01/26/12 (H) MINUTE(EDT) 02/02/12 (H) EDT AT 10:15 AM BARNES 124 02/02/12 (H) Heard & Held 02/02/12 (H) MINUTE(EDT) 02/07/12 (H) EDT AT 10:15 AM BARNES 124 WITNESS REGISTER SUSAN BELL, Commissioner Department of Commerce, Community & Economic Development (DCCED) Juneau, Alaska POSITION STATEMENT: Assisted by the deputy commissioner, gave a PowerPoint presentation entitled, "EDT&T Presentation," dated 2/7/12, and answered questions. CURTIS THAYER, Deputy Commissioner Office of the Commissioner Department of Commerce, Community & Economic Development (DCCED) Juneau, Alaska POSITION STATEMENT: Assisted by the commissioner, gave a PowerPoint presentation entitled, "EDT&T Presentation," dated 2/7/12, and answered questions. ACTION NARRATIVE 10:18:56 AM CHAIR BOB HERRON called the House Special Committee on Economic Development, International Trade and Tourism meeting to order at 10:18 a.m. Representatives Herron, Keller, Olson, Joule, Thompson, and Foster were present at the call to order. Representatives Gardner, Tuck, and Munoz arrived as the meeting was in progress. Representative Guttenberg was also in attendance. HCR 19-OIL & GAS POLICY/NORWAY TOUR 10:19:51 AM CHAIR HERRON announced that the first order of business would be HOUSE CONCURRENT RESOLUTION NO. 19, Acknowledging the lessons learned from the 2011 Norway Policy Tour and encouraging investment in the state's oil and gas industry. 10:20:04 AM REPRESENTATIVE KELLER moved Amendment M.2 which read [original punctuation provided]: Page 4, line 5, after "benefit" insert "private sector job expansion, affordable energy options, value-added options," 10:20:13 AM REPRESENTATIVE OLSON objected. He opined that the amendment included items that are not related to the original purpose of the resolution. REPRESENTATIVE KELLER said the proposed amendment was fully aligned with the intent of the sponsor. He read the amendment and explained that the reason for the amendment was that private sector job expansion was listed as one of desirable goals on the comprehensive list of goals presented during testimony on the 2011 Norway Policy Tour. He characterized the amendment as a friendly amendment. REPRESENTATIVE OLSON removed his objection. 10:22:25 AM REPRESENTATIVE TUCK objected for the purpose of discussion. He said he was unsure whether Statoil - the partnership between Norway and the oil industry - employees are private or public sector employees, and offered an amendment to Amendment M.2 to say "jobs." REPRESENTATIVE KELLER said the emphasis of those attending the 2011 Norway Policy Tour has been to the expansion of private sector jobs. REPRESENTATIVE TUCK withdrew his amendment to Amendment M.2, and removed his objection. 10:23:54 AM There being no further objection, Amendment M.2 was adopted. 10:24:08 AM REPRESENTATIVE TUCK, on behalf of Representative Gardner, offered Amendment M.3 which read [original punctuation provided]: On page 2, line 21, insert a new sentence: "(13) Norway has developed a free, comprehensive and rigorous educational system spanning pre-school to graduate school that provides professional expertise for the oil and gas sector and contributes to a vibrant national economy; and" CHAIR HERRON objected for the purpose of discussion. 10:25:25 AM REPRESENTATIVE OLSON expressed his opposition to Amendments M.3 and M.4 because they do not have any bearing on the scope of the tour or on the intent of the resolution. The amendment labeled M.4 read [original punctuation provided]: On Page 4, after Line 6, INSERT a new sentence: "FURTHER RESOLVED that the Alaska State Legislature shall explore measures to support in-state educational systems and training programs necessary to provide world-class, professional expertise in the oil and gas sector to Alaska, and potentially to other states and nations: and be it" REPRESENTATIVE TUCK said a key to a strong economy is a solid educational system, and this was made clear on the Norway tour; in fact, as a result of Norway's investment in its educational system, it sends experts in the oil and gas field to work around the world. This is an important component to what Alaska should be striving for: graduating people of the best caliber and leaders in technology, and promoting a stronger economy. CHAIR HERRON referred to Amendment M.4 and its placement in the resolution. REPRESENTATIVE TUCK confirmed that Amendments M.3 and M.4 "[are] a 'whereas' and then the 'further resolved,' to go along with that." CHAIR HERRON asked Representative Olson whether his concern "is with the 'resolve' or was it a concern with the 'whereas' and the 'resolve'?" 10:27:48 AM REPRESENTATIVE OLSON restated that neither have a bearing to the intent of the work product. The intent of the tour was to "find out what Norway was doing different and how we might learn from their experience." He opined that there are many other things Norway does that may be explored at some time, but the amendments have no bearing on this particular topic. He expressed his support of the resolution in its present form. REPRESENTATIVE MUNOZ agreed with the amendment, but also agreed that legislators must stay consistent with the title of a bill or a resolution. She pointed out that the title of the resolution encourages investment in the state's oil and gas industry, and is not dealing with an education policy issue. She said she is not in support of including the proposed language. 10:29:12 AM REPRESENTATIVE KELLER also agreed with the objection, and noted that one of the differences between Norway and Alaska is that Norway has a "cradle to grave welfare system," and including the amendment is distracting to the purpose of the bill. REPRESENTATIVE JOULE observed that the amendment may create an expectation "by implying that we should go in a certain direction to be supportive of the oil and gas industry." In addition to job opportunities, efforts are currently being made in the areas of education, health care, and others. He agreed with Representative Olson, and mentioned several education programs currently underway. He said he did not want to create an expectation that may not ever be fulfilled; however, "it doesn't diminish my support for these kinds of things in other venues. REPRESENTATIVE TUCK opined the amendments are the result of hearing testimony that 36 percent of Norway's residents have a post-graduate degree or higher, as compared to 9.8 percent in Alaska. He said he always supports an educational component; however, the comments heard caused him to withdraw the amendments on behalf of Representative Gardner. 10:32:33 AM CHAIR HERRON suggested the amendment could be offered to another committee, or on the floor of the House. There being no further amendments, he asked for discussion on the resolution. REPRESENTATIVE OLSON commended the work product from those who participated in the 2011 Norway Policy Tour. As an aside, he noted that Norway has a 38 percent value-added tax, and the highest personal income tax in Europe. REPRESENTATIVE OLSON moved to report HCR 19, as amended, out of committee with individual recommendations and the accompanying fiscal notes. 10:34:22 AM There being no objection, HCR 19(EDT) was reported out of committee with individual recommendations and the accompanying fiscal notes. 10:34:34 AM ^PRESENTATION: The Department of Commerce, Community & Economic Development Updates PRESENTATION: The Department of Commerce, Community & Economic Development Updates 10:34:57 AM CHAIR HERRON announced that the final order of business would be updates by the Department of Commerce, Community & Economic Development on the Broadband Task Force and the Division of Economic Development, Tourism Section. 10:35:24 AM SUSAN BELL, Commissioner, Department of Commerce, Community & Economic Development (DCCED), said the department would begin with a presentation on the Division of Economic Development, and then discuss the Broadband Initiative and Tourism. 10:35:51 AM CURTIS THAYER, Deputy Commissioner, Office of the Commissioner, Department of Commerce, Community & Economic Development (DCCED), began a PowerPoint presentation entitled, "EDT&T Presentation," dated 2/7/12, and said the Division of Economic Development oversees timber, fisheries, and minerals development, and financing, tourism, and marketing, as well as the Made in Alaska, Alaska Product Preference, and Alaska Regional Economic Assistance (ARDORS) programs. In addition, the division has been working on underutilized species, mariculture, and outreach to seafood processors on regulatory, workforce, and product form issues. There has also been robust commercial fishing and small business lending which resulted in an increase in the number of new loans from 268 to 313, and that have a value of $30 million. Further, the Timber Jobs Task Force - along with other initiatives - has increased outreach to the forest products industry. The division has also been working on regulation development for the Alternative Energy Loan Fund. Mr. Thayer continued, saying there was also an increase in film and television productions; last year there were 33 film productions with an estimated credit of $21 million, and 17 productions were pre-approved for tax credits in the amount of $6.3 million. Big Miracle - filmed in 2010 - qualified for tax credits of $9.6 million and had a "ground spend" in Alaska of approximately $30 million. He mentioned other potential film projects. 10:38:23 AM CHAIR HERRON asked how to answer those who are critical of the tax credits given to the movie industry. 10:39:07 AM MR. THAYER explained that the total spend for Big Miracle was $40 million, and although it could have qualified for a maximum tax credit of 44 percent, it qualified for the average credit of 30 percent. Extra credits are given for filming in rural areas, for filming during the shoulder season, and for an Alaska-hire workforce. He advised the program is working as designed, and the exposure for Alaska tourism is priceless. CHAIR HERRON noted the need to share with the public the collateral financial benefits to the local economy that balance the tax credits. COMMISSIONER BELL said there is a comprehensive economic impact study from the Anchorage Economic Development Corporation that indicated the movie made a $16 million direct and indirect economic impact on the state. She suggested that the department must seek similar detailed data and analysis. REPRESENTATIVE FOSTER asked for a copy of a summary of the economic impact report. 10:42:20 AM COMMISSIONER BELL offered to distribute the executive summary to the committee. CHAIR HERRON asked how the administration balances the debate between the differing tax credit legislation. COMMISSIONER BELL advised more effective performance measures give the legislature consistent information on the cost of, and return from, programs. Also, incentives change behavior and are vital to attract new industry and investment. On the other hand, the program has had several years of experience and this is the time to look at the program and compare it to programs in other states since the first major feature film has just been released. REPRESENTATIVE JOULE acknowledged that the exposure by the movie industry is intense; however, he questioned whether there will be long-term development and if the credits will have to be increased in order to stay competitive. Further, he asked whether developing another economy will have an impact on the oil industry in the state. 10:46:23 AM COMMISSIONER BELL expressed her hope that enough consistency in the program will enable the state to develop its own workforce for this industry; in fact, her department is working with the Department of Labor & Workforce Development (DLWD) on a training grant. Also, there must be an investment in infrastructure to realize the full economic benefit of the film industry. Because the current program will sunset in July 2013, she said the maximum benefit is for local employment and spending. REPRESENTATIVE TUCK, in response to a previous question, observed that other states have serious economic problems and are removing tax credit programs, thus they would not be in a position to compete with Alaska. He expressed his belief that expanding from a five-year to a ten-year program is necessary to allow time to address workforce and infrastructure needs. REPRESENTATIVE THOMPSON asked whether the DLWD training grant is a duplication of the film school classes at the University of Alaska Anchorage (UAA). 10:49:21 AM MR. THAYER advised that the programs were both added last year and are not in competition, but are complimentary. The grant was for approximately $400,000, and after this year the results will indicate "how complementary the university program is with it." REPRESENTATIVE THOMPSON cautioned against duplication, saying the UAA program covers set design and "all of the background behind, away from the camera, also." MR. THAYER said the department was not involved in the development of the processes, or how each came into existence. REPRESENTATIVE HERRON referred to HCR 19 and its recognition of the effects of state direct financial interest. He asked whether the administration has thought about investing in film productions. COMMISSIONER BELL said she heard some discussion; however, the department has not conducted any analysis, and her initial reaction is that the industry carries some risk. MR. THAYER continued to highlight the division's tasks in FY 12: enhanced outreach to the minerals industry by promotional materials and teamwork with other agencies such as the Department of Transportation & Public Facilities (DOTPF), the Department of Natural Resources (DNR), and the Alaska Industrial Development & Export Authority (AIDEA), in order to work closer together to attract mining interest in rare earth and minerals; and secured a $300,000 State Trade and Export Promotion (STEP), U.S. Small Business Administration (SBA) grant to promote small business exports to China. In response to Chair Herron, Mr. Thayer said small business exports to China could be mariculture and bottled water. 10:53:31 AM MR. THAYER said also within the division are the implementation of the FY 12 tourism marketing program, and participation in cross-agency marketing plans with marketing partners such as Alaska Grown, the Alaska Marine Highway System, the Alaska Railroad, the Alaska Seafood Marketing Institute, Made in Alaska, and the Alaska Film Production Incentive program. He described the activities surrounding the release of Big Miracle in Washington, D.C., which included tourism agencies, journalists, the seafood industry, and the congressional delegation. Additional marketing partners are the Silver Hand Permit program, and state and national parks tourism. Finally, the division has been conducting the Alaska Visitor Statistics Program to collect critical information to refine state marketing and to help individual businesses by tracking visitor volume, spending, experience ratings, and visitors' previous and future travel plans. Draft findings are expected by March, 2012. 10:55:26 AM REPRESENTATIVE HERRON referred to the commissioner's August 2010 memorandum regarding changes to tourism marketing in Alaska. He asked for the successes and disappointments resulting from these changes. 10:56:09 AM COMMISSIONER BELL stated that her department has preserved engagement with the industry by regular contact with all parties, and recognized that these changes are a "stop-gap measure" to implement the program and partner with - but not dismantle - the Alaska Tourism Industry Association (ATIA). Because the tourism industry is still recovering from losses in independent and cruise traffic, the department is striving to "have everything in place by July 1, and that we were poised for legislative decisions this session." Commissioner Bell advised that the increased internal collaboration with state agencies and industry engagement should continue, as should a more active role in the planning process by the department to advise and direct the tourism contractors, and better serve the needs of the private sector. 10:59:01 AM REPRESENTATIVE GARDNER asked how the department measures the effectiveness of individual programs and contractors to increase tourism. COMMISSIONER BELL recalled that the Alaska tourism marketing program has always been based on research, whether directed by state agencies or through the qualified trade organization arrangement with ATIA; in fact, there has been a conversion study that studies ad placements and direct mail inquiries, and other consistent measurements. In further response to Representative Gardner, she indicated that she will provide more details and referred to a brochure in the committee packet entitled, "Alaska's Tourism Marketing Campaign." 11:01:14 AM REPRESENTATIVE GARDNER heard from a constituent that the way to capture China's tremendous interest in traveling to Alaska is to work with travel agents within China. She asked whether this was contemplated by the department. COMMISSIONER BELL agreed that international travelers rely more on tour operators and travel agents. In fact, international marketing efforts focus on travel trade markets, international contractors, and charter air carriers such as Condor, Japan Air Lines, Korean Air, and other tour operators. MR. THAYER returned attention to the PowerPoint presentation. Slide 6 was a graph entitled, "Visitor Volume 2006-2011." He cited the decrease in visitor volume from 2008-11 was minus 8.8 percent. From 2010-11, there was a modest increase of 1.6 percent. Although still in a recovery mode, the forecast for 2012 includes approximately 100,000 new cruise passengers. MR. THAYER then began his presentation on Connect Alaska, which was funded by the broadband initiative and is tasked to make it possible for every Alaskan to participate in - and be competitive in - the global economy by telemedicine, e-learning, or improved communications during emergencies. In 2008, Congress passed the Broadband Data Improvement Act and Alaska received approximately $6.3 million to fund activities through 2014. The funds were redirected from the Denali Commission to Connected Nation and used to form Connect Alaska, which is administered by the division. Slide 10 listed Alaska's grant components: mapping Alaska's last-mile capability and maintenance and validation; planning an Alaska Broadband Taskforce; application to assess and improve e-government services; technical assistance for local-level research on residential and business adoption, digital literacy, and community-needs assessments and benchmarking. The statewide Alaska Broadband Taskforce consists of a representative from 21 organizations, groups, and agencies, including those from the state legislature, industry, the University of Alaska (UA), the Alaska Federation of Natives (AFN), and others, who meet monthly to plan the state's broadband future and infrastructure needs. 11:06:00 AM REPRESENTATIVE GUTTENBERG asked who represents the department on the taskforce. MR. THAYER answered Robbie Graham, Special Assistant, Office of the Commissioner, DCCED. REPRESENTATIVE FOSTER asked where he could obtain an update on the progress being made in rural Alaska. MR. THAYER offered to have Ms. Graham provide that information. In further response to Representative Foster, he said GCI completed TERRA-Southwest, [United Utilities Incorporated's (UUI) project to build a next generation communications network in Southwest Alaska] which brought broadband into the Dillingham and Bethel areas. The TERRA-Northwest network will link up to Nome and Kotzebue - this project is funded partly through the Regulatory Commission of Alaska (RCA) and administered by DCCED with about 25 percent federal grant money - and the goal is to connect broadband through rural Alaska up to Barrow, and then connect to the fiber-optic line that runs along the Trans-Alaska Pipeline System (TAPS). This will complete a circle around rural Alaska, so a disruption in service will not affect others within the broadband system. 11:08:03 AM REPRESENTATIVE FOSTER asked for the expected completion date. MR. THAYER estimated two years, and will provide more information after he verifies the date. CHAIR HERRON asked whether more federal money will be available to complete the project. MR. THAYER said he did not know. The chairman of the Federal Communications Commission (FCC) was in Dillingham in August, 2011, and he visited villages in the area. Further funding could be coming through the FCC and the chairman was particularly interested in broadband, but revenue sources are yet to be determined. Because GCI has 75 percent equity in the project, he opined the project is not dependent on federal funding, but it has helped "speed the project along." CHAIR HERRON observed Bethel has broadband. He asked whether the administration will propose using the general fund (GF) to complete the project. MR. THAYER deferred to the governor's office. 11:11:03 AM REPRESENTATIVE GUTTENBERG said from his experience, "I see the providers now being a hindrance to ... meeting the state's goal, what the state needs, what the people of the state and the business of the state need for broadband. ... You want to get us up to 100 megawatts, [but] that's not part of their mission statement." The state will have a role in finishing this project, because the providers will not want to do it, and he asked whether the broadband taskforce will recommend state action. 11:12:25 AM MR. THAYER said yes. At the time the taskforce was created there was some animosity among the providers of broadband, but they all joined the task force and are providing information on their systems now, although they are competitors. 11:13:04 AM MR. THAYER continued to slide 11, which displayed the Taskforce Vision Statement: To extend the full benefits of broadband technology to every Alaskan; To make it possible for every Alaskan to participate and be competitive in the global community; By 2020, every Alaskan has 100 megabits per second (Mbps) broadband connectivity; Draft plan roll-out in fall of 2012; Deliver a plan for future broadband deployment and adoption; Cost to develop a middle-mile infrastructure; Economic development potentials (based on modeling) when 100 Mbps is delivered; The impacts on e-commerce, e-government services, telemedicine, education, emergency services. He noted that the task force is to issue its report within the next 10 months. 11:14:18 AM REPRESENTATIVE GARDNER asked for an explanation of middle-mile infrastructure. MR. THAYER explained that middle-mile refers to the distance or connection between the internet service provider and the internet backbone; it consists of one or more carrier networks that have the internet traffic from the access point to the final destination. In most states, this distance is less than one mile, but in Alaska it is commonly one hundred miles. CHAIR HERRON recalled that every house in Yukon Territory has a broadband connection. In order to strengthen Alaska's relationship with Yukon Territory, he asked how to include it in the network. 11:16:02 AM MR. THAYER restated that the completion of the network involves a connection with the fiber-optic line at TAPS, and he will need to get back to the committee on how to connect to the east. 11:16:16 AM COMMISSIONER BELL agreed that there are tourism, transportation, and other connections with Yukon Territory and British Columbia that make strengthening ties to Canada important. She then turned to the part of the presentation on Alaska Tourism Marketing and said that last session the legislature appropriated $12 million for the implementation of tourism marketing to DCCED instead of to the qualified trade organizations. This change of direction occurred in May, and ATIA had already sold advertising in the vacation planner for 2012. She pointed out that this was an increase in funding, and a message indicating that the industry is important to the legislature; however, over a two-year period there had been a loss of 265,000 visitors - the equivalent of 5,000 Alaska jobs - and a recovery from that is just beginning with growth in air travel and cruise passengers. Commissioner Bell further explained that DCCED met with industry to determine how to direct the $12 million for the FY 12 marketing program funded to DCCED by the legislature, and the $2.7 million raised by ATIA largely through Vacation Planner and website advertising. As indicated on slide 14, the contracts transferred to the department by July 1 were the advertising contracts, media relations, website, fulfillment - which includes mailing - , and research. 11:20:02 AM COMMISSIONER BELL said that this was "uncharted territory." The funding influenced decision-making: ATIA maintained contracts for FY 12 for travel trade and international for $1.2 million, and DCCED changed its role from participating as part of the planning effort to one of confer, advise, and direct. This was reflected in the memorandum of understanding (MOU) with ATIA. REPRESENTATIVE OLSON asked whether DCCED gets a service fee for administrative costs. 11:21:46 AM COMMISSIONER BELL said no. She referred to slide 15 which indicated cost estimates for major components of the state marketing budget and said that there was no staff or overhead added to the department, but if the program continues in its present form, staffing would need to be transferred from the commissioner's office. Presently, the department is depending on staffing from the Division of Economic Development, tourism development, and the commissioner's office. Referring to the marketing budget, she said the advertising contract is implemented by Bradley Reid + Associates Incorporated for $7,842,000, and includes the production of Vacation Planner, the production and placement of television ads, print ads, the direct mail campaign, and the Within Your Reach Brochure. The budget for fulfillment, or mailing, is $1,335,000. Public relations - budgeted for $939,000 - is a significant element of the marketing program and includes collaboration with ASMI, Alaska Grown, Alaska State Parks, and the Silver Hand program. Without detracting from the tourism program, this collaboration will showcase some of the department's sister agencies through public relations efforts and events. The budget for website is $733,000 and includes hosting, upgrades to content, and a Korean language conversion. Collaboration with Yukon Territory, British Colombia, and Alberta is budgeted through the North to Alaska Program and a joint Alaska/Canada program for $510,000. A budget of $239,000 is for research which looks at direct mail lists, ad placements, and sampling surveys. In-state marketing efforts - budgeted at $150,000 - are targeted at friends and relatives; and opportunities and contingency - budgeted at $262,000 - includes activities at the National Travel Association conference and other special events. 11:26:43 AM REPRESENTATIVE OLSON appreciated DCCED's handling of the appropriation. REPRESENTATIVE GARDNER inquired, in terms of the contracts extended by DCCED, whether there is a focus on using Alaska companies. COMMISSIONER BELL assured the committee that her department uses the state's policy of preference for Alaska companies; for example, in addition to Bradley Reid, Thompson & Co. is an Alaska contractor. REPRESENTATIVE TUCK asked for a description of how the television marketing campaign appeals to a prospective visitor. 11:28:33 AM COMMISSIONER BELL explained that this is measured by the conversion study which tracks the response to a campaign in subsequent years. She offered to provide a synopsis of the data. She described the state marketing program as a modest program but a sound one, in a similar way to the ASMI marketing program. Due to the size of the budget, there is a reliance on public relations and direct mail; however, the increase in budget allows for television visibility. Commissioner Bell mentioned another national study called "Images" that looks at the potential for travel in Alaska, and helps identify where to place ads and what direct mail lists to buy. She advised that a marketing campaign must continue to invest in "awareness." 11:31:27 AM MR. THAYER, in response to Representative Tuck, said the $9.6 million in tax credits was for the movie, Big Miracle. REPRESEENTATIVE TUCK asked if there is a way to measure awareness. COMMISSIONER BELL said the Images study measures awareness and Alaska's desirability. Reality television raises awareness about Alaska's uniqueness, but the marketing program has a planned and controlled message. REPRESENTATIVE THOMPSON recalled cruise companies reduced their fees which affected land tours in the Interior and Bush Alaska. He asked whether there was a way to track the number of cruise visitors that take land tours. 11:33:05 AM COMMISSIONER BELL said the draft Alaska Visitor Statistics full report that is expected in the next couple of weeks will have an excellent picture of Alaska's market, including where visitors travelled and their participation in land tours. A part of the recovery, on the cruise side, is an increase in volume and a return to cross-gulf voyages that are more suited for cruise- land packages. Her experience is that the cruise visitors that transfer to land travel "become virtually indistinguishable from other visitors." CHAIR HERRON asked how the marketing campaign uses social media. 11:34:48 AM COMMISSIONER BELL called attention to slides 16 and 17, and pointed out that advertising included twenty-four full-page ads in national magazines, nine smaller ads in magazines, national television advertising, 450,000 Vacation Planners, 200,000 Within Your Reach Brochures, 100,000 North to Alaska Guides, 1.3 million direct main pieces, and new winter photography. Slide 18 was a list of public relations events and she noted that each year there is an attempt to schedule "something big," such as the Today Show. In addition, other events included the Media Road Show, the movie release in Washington, D.C., and an upcoming New York Media trip featuring an Alaska cooking competition. Further, a monthly e-newsletter is published. In response to Co-Chair Herron, she opined ASMI and state tourism take a very measured approach to social media, but do participate with a Facebook page and tweets. The campaign is cognizant of its target market, but as people's habits change, she cautioned about "being left out." Slide 19 depicted the campaign's website, TravelAlaska.com, which receives 600,000 visits per month and is used to capture e-mails and send out 400,000 e-newsletters per month. The website includes information translated into the Japanese, German, and soon Korean, languages. COMMISSIONER BELL continued to slide 20, which listed trade shows and events which are contracts managed by ATIA. Mr. Thayer participated in a U.S./China tourism summit held in Hawaii and Commissioner Bell went on a trade mission to China and South Korea, and there is a trade mission ongoing to Iceland and the United Kingdom. Upcoming events include a winter press trip, the New York Media event, the release of a new mobile application for tourism, the Korean language website, and planning for FY 13 with industry. 11:39:37 AM ADJOURNMENT There being no further business before the committee, the House Special Committee on Economic Development, International Trade and Tourism meeting was adjourned at 11:39 a.m.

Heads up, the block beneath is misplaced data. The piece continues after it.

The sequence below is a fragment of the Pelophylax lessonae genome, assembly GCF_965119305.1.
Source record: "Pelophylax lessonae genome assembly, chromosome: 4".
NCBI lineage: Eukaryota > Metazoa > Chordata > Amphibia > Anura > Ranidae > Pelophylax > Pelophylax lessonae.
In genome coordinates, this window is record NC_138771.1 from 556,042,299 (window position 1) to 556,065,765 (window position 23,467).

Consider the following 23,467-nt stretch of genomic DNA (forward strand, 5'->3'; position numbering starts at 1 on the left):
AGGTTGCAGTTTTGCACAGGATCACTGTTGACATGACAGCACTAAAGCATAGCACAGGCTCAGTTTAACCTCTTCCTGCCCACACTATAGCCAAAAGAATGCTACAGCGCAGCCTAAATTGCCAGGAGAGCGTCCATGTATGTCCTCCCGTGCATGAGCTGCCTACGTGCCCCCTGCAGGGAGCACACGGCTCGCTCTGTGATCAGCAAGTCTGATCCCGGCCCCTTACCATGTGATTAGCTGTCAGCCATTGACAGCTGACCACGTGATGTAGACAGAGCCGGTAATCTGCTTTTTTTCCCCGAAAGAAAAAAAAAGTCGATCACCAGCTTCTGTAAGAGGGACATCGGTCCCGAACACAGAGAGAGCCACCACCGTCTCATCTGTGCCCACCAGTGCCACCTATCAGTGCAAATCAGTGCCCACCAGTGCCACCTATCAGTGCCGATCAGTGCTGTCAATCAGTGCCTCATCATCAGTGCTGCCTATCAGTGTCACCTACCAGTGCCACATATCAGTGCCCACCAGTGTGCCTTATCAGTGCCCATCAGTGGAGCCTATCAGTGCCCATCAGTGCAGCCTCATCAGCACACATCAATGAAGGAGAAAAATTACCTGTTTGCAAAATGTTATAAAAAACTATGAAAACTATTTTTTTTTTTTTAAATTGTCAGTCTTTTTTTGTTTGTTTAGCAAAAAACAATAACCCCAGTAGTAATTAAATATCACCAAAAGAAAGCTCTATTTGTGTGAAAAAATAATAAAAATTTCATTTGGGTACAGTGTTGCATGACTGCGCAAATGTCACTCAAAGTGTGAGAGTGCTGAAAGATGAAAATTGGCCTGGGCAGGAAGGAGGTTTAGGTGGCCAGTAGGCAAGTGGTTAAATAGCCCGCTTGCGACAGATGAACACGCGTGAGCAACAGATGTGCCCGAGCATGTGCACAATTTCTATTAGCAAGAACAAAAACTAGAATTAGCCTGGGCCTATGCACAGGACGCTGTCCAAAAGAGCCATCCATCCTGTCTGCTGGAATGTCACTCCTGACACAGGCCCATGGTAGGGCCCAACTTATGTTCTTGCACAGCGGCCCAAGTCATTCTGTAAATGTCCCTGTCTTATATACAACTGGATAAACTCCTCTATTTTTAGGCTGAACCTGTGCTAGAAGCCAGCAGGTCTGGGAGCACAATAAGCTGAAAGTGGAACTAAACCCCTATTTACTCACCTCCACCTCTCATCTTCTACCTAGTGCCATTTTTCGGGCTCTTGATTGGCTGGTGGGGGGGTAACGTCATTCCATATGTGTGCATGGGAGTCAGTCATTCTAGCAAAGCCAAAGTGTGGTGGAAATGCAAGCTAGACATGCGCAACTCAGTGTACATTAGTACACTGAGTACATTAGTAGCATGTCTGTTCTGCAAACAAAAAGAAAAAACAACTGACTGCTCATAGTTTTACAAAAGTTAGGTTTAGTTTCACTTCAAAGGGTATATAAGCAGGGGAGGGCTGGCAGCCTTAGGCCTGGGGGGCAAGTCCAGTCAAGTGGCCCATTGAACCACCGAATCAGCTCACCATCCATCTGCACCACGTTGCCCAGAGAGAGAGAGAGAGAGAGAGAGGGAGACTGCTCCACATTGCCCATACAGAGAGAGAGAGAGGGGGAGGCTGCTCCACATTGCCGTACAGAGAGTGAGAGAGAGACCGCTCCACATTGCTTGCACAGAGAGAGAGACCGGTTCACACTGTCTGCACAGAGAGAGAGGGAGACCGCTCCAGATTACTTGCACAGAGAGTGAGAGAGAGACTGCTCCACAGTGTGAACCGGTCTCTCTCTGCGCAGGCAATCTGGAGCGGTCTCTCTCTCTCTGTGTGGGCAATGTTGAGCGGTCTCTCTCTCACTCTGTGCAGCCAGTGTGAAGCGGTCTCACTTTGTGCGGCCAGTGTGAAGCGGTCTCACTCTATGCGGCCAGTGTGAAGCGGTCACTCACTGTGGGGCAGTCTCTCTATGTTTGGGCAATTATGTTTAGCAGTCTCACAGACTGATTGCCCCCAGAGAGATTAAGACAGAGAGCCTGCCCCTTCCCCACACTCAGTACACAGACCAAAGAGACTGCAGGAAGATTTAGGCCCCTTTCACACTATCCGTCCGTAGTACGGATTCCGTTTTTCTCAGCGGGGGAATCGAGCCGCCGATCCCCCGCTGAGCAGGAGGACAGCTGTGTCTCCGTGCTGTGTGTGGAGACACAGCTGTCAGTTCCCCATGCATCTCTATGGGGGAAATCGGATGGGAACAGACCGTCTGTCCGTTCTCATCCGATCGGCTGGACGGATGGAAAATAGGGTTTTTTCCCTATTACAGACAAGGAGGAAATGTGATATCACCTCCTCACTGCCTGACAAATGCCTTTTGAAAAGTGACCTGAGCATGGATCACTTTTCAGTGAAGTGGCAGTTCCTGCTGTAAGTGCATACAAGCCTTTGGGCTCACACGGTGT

Document Name Date/Time Subjects
HCR 19 - Fiscal Note 1-25-12.pdf HEDT 2/7/2012 10:15:00 AM
HCR 19
EDT 2.7.12 - DCCED - 2012 OverviewFINAL.pdf HEDT 2/7/2012 10:15:00 AM
HCR 19 -Keller amendment M.2.pdf HEDT 2/7/2012 10:15:00 AM
HCR 19
HCR 19, Norway Policy Tour - Answers to Rep. Tuck Questions.pdf HEDT 2/7/2012 10:15:00 AM
HCR 19